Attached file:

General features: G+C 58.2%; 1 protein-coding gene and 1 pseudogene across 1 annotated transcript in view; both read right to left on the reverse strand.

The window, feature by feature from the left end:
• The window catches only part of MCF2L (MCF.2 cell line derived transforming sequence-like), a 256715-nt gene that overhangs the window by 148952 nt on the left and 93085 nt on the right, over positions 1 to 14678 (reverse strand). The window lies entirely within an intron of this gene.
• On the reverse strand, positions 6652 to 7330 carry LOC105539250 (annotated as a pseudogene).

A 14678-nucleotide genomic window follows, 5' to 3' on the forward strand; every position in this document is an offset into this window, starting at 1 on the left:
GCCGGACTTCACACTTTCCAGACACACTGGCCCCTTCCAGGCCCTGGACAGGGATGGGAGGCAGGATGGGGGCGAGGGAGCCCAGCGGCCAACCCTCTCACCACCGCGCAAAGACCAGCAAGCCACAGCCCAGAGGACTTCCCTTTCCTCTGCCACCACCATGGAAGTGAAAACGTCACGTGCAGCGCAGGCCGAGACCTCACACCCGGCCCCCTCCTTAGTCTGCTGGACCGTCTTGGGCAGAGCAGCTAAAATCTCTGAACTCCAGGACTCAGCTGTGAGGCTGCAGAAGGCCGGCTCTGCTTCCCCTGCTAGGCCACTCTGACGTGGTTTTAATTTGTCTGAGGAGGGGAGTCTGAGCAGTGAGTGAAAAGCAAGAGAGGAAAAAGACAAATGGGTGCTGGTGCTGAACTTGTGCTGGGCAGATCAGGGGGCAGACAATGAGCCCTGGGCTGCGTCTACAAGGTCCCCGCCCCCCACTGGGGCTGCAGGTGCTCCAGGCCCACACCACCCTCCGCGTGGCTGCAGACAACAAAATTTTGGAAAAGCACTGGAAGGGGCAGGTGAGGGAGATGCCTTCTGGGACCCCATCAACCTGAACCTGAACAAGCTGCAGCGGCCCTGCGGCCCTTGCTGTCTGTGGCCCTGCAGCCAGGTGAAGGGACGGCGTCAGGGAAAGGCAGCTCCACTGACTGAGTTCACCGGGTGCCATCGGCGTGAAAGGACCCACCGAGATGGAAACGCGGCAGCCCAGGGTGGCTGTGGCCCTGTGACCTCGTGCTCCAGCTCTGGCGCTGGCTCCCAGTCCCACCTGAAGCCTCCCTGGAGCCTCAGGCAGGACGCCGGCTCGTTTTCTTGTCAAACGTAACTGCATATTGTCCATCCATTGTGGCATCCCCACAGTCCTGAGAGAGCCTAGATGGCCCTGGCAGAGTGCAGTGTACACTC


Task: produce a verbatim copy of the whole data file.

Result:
General features: G+C 58.2%; 1 protein-coding gene and 1 pseudogene across 1 annotated transcript in view; both read right to left on the reverse strand.

The window, feature by feature from the left end:
• The window catches only part of MCF2L (MCF.2 cell line derived transforming sequence-like), a 256715-nt gene that overhangs the window by 148952 nt on the left and 93085 nt on the right, over positions 1 to 14678 (reverse strand). The window lies entirely within an intron of this gene.
• On the reverse strand, positions 6652 to 7330 carry LOC105539250 (annotated as a pseudogene).

A 14678-nucleotide genomic window follows, 5' to 3' on the forward strand; every position in this document is an offset into this window, starting at 1 on the left:
GCCGGACTTCACACTTTCCAGACACACTGGCCCCTTCCAGGCCCTGGACAGGGATGGGAGGCAGGATGGGGGCGAGGGAGCCCAGCGGCCAACCCTCTCACCACCGCGCAAAGACCAGCAAGCCACAGCCCAGAGGACTTCCCTTTCCTCTGCCACCACCATGGAAGTGAAAACGTCACGTGCAGCGCAGGCCGAGACCTCACACCCGGCCCCCTCCTTAGTCTGCTGGACCGTCTTGGGCAGAGCAGCTAAAATCTCTGAACTCCAGGACTCAGCTGTGAGGCTGCAGAAGGCCGGCTCTGCTTCCCCTGCTAGGCCACTCTGACGTGGTTTTAATTTGTCTGAGGAGGGGAGTCTGAGCAGTGAGTGAAAAGCAAGAGAGGAAAAAGACAAATGGGTGCTGGTGCTGAACTTGTGCTGGGCAGATCAGGGGGCAGACAATGAGCCCTGGGCTGCGTCTACAAGGTCCCCGCCCCCCACTGGGGCTGCAGGTGCTCCAGGCCCACACCACCCTCCGCGTGGCTGCAGACAACAAAATTTTGGAAAAGCACTGGAAGGGGCAGGTGAGGGAGATGCCTTCTGGGACCCCATCAACCTGAACCTGAACAAGCTGCAGCGGCCCTGCGGCCCTTGCTGTCTGTGGCCCTGCAGCCAGGTGAAGGGACGGCGTCAGGGAAAGGCAGCTCCACTGACTGAGTTCACCGGGTGCCATCGGCGTGAAAGGACCCACCGAGATGGAAACGCGGCAGCCCAGGGTGGCTGTGGCCCTGTGACCTCGTGCTCCAGCTCTGGCGCTGGCTCCCAGTCCCACCTGAAGCCTCCCTGGAGCCTCAGGCAGGACGCCGGCTCGTTTTCTTGTCAAACGTAACTGCATATTGTCCATCCATTGTGGCATCCCCACAGTCCTGAGAGAGCCTAGATGGCCCTGGCAGAGTGCAGTGTACACTC